Updated: Mar 26
My goal for 2022 was to remain curious, so when I heard of the book "Liminal Thinking" by Dave Gray, I was curious. Liminal was not a word I had been familiar with, so I bought the audiobook and jumped in.
According to Dave Gray, "Liminal Thinking is the art of creating change by understanding, shaping, and reframing beliefs."
In his book, Dave provides real life examples of how exploring the situation further led to a deeper understanding and capacity to appropriately and compassionately handle it. The ability to suspend your "obvious understanding" of the situation allows our mind to dive a bit deeper and comprehend as much of the reality as we can. Appreciating that the story of this reality may be different to each person experiencing the situation.
This book definitely resonated strongly with me. I acknowledge that I walk around with a certain understanding of the people, places, and things around me. But the way others view these are potentially very different, even counter to my understanding. And yet, they are both true to each of us. Rather than try to force someone else to see what or how I see something, being able to take those vulnerable steps to ask pivotal questions to find our common ground are necessary.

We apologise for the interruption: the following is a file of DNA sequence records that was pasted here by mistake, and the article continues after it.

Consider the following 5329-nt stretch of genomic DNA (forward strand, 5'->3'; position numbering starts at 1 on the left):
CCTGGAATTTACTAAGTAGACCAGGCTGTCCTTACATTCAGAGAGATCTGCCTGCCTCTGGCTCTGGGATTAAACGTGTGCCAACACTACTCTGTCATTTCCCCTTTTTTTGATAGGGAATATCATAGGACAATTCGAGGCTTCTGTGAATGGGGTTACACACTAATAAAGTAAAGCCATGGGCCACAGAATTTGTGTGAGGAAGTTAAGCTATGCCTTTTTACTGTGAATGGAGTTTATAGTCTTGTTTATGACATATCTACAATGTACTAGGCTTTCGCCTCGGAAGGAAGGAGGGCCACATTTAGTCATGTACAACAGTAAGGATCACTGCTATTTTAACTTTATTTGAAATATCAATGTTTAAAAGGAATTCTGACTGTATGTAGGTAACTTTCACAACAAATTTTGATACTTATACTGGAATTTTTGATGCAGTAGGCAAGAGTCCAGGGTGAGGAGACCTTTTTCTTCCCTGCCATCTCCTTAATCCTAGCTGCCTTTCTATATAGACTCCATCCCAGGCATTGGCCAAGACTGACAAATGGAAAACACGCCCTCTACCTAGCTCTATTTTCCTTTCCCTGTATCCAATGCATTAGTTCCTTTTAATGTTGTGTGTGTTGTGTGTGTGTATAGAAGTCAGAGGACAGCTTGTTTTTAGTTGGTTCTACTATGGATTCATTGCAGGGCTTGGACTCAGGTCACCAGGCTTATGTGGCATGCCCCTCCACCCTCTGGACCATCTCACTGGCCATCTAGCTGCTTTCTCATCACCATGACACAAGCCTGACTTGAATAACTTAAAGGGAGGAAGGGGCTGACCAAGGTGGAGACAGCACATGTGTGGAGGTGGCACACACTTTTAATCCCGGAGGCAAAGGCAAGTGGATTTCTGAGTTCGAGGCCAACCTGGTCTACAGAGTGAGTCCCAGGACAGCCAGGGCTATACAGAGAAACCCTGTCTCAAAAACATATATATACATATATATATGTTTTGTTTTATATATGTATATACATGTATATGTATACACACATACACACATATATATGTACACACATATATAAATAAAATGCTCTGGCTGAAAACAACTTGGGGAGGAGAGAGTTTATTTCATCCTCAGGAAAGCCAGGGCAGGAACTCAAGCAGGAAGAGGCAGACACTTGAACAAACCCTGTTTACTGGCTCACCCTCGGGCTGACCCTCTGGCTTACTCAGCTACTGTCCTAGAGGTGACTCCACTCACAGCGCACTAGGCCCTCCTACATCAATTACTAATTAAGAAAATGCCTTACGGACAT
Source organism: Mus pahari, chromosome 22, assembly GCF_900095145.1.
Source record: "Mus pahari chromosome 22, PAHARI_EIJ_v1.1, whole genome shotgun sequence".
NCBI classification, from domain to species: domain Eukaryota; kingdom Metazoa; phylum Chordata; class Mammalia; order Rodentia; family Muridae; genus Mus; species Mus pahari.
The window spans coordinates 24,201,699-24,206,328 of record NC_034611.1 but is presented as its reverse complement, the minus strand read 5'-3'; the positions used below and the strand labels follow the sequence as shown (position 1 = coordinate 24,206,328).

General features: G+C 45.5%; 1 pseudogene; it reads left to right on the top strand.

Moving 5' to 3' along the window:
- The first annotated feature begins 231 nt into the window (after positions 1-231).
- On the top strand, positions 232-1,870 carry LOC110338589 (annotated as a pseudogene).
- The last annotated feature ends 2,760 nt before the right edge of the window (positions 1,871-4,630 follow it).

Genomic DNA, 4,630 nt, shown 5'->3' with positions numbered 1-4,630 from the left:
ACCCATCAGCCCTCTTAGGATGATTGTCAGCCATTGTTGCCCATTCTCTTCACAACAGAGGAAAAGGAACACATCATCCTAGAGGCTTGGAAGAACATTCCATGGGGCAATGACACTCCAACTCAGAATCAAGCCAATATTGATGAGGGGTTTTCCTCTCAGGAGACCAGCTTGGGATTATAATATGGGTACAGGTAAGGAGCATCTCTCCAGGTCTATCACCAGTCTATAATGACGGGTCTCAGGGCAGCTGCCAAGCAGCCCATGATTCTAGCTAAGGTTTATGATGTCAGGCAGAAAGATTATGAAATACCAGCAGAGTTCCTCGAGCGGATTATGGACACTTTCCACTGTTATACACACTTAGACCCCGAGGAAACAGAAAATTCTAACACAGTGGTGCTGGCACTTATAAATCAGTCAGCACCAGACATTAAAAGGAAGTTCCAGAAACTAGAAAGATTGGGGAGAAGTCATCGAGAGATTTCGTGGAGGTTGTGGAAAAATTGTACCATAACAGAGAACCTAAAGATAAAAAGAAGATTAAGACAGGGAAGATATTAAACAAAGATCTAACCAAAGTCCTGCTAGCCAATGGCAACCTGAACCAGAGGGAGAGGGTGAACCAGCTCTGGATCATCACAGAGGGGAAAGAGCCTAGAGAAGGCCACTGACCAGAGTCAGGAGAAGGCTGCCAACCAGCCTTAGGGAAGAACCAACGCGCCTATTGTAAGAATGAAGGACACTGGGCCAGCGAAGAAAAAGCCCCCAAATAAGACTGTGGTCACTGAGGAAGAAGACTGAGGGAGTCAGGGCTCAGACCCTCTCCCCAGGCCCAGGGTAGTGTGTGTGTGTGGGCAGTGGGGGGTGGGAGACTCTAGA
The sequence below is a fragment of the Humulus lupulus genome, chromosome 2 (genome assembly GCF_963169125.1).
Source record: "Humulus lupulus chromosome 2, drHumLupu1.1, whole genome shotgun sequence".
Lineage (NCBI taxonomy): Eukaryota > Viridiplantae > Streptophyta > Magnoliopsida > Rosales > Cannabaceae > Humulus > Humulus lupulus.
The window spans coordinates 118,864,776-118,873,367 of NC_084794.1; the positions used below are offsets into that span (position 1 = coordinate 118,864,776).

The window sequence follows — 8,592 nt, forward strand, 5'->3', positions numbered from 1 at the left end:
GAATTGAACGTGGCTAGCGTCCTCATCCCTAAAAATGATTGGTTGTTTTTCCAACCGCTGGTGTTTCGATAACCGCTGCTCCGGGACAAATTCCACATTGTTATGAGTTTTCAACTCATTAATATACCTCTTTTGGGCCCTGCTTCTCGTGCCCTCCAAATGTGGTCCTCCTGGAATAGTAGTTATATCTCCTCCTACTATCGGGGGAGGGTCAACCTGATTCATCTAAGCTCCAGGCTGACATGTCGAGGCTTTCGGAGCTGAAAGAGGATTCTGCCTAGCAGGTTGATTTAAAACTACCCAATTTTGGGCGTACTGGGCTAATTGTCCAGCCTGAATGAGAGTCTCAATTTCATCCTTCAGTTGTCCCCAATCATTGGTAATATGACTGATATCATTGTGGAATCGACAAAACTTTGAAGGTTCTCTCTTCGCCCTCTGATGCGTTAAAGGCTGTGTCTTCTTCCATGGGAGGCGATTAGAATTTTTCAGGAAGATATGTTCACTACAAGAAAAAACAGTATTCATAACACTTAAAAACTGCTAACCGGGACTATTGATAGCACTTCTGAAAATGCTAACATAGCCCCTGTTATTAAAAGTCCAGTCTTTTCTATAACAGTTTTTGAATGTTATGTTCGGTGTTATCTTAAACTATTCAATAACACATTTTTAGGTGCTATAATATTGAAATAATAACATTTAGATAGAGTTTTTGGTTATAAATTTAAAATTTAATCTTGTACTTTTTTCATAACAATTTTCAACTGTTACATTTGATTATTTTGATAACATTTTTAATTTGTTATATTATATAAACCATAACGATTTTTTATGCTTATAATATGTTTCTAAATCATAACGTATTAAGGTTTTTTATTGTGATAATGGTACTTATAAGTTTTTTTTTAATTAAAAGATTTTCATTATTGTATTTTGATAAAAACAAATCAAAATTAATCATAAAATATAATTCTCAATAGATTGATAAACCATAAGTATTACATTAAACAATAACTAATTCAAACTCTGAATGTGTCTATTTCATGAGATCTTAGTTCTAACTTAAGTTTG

Ok, but what does this mean practically?
For me it is a continued shift in the way I approach situations. When something is irritating me or I am getting angst about how something is going, I need to ask myself what the story I am creating is first. Then, I need to find out what the story is for others in the situation.
This way of handling hard situations grows upon one of my mottos - "Assume positive intent" - people don't typically come into a scenario with the intent to disagree or cause distress.
These are ideal times to lean on my coaching training and utilize open ended questions that avoid placing others on the defensive.
"Tell me more about ... "
"When you use the word "??", what do you mean..."
"And what else..."
The concept of liminal thinking pulls together many of the concepts that bounce around in my head - from Brené Brown's "Sh$tty First Draft" to Michael Bungay Stanier's coaching habits to meditation helping me create space to respond rather than react.
Bottom line - it was a great audiobook that was short but to the point. Worth it! If you have read it, what are your thoughts?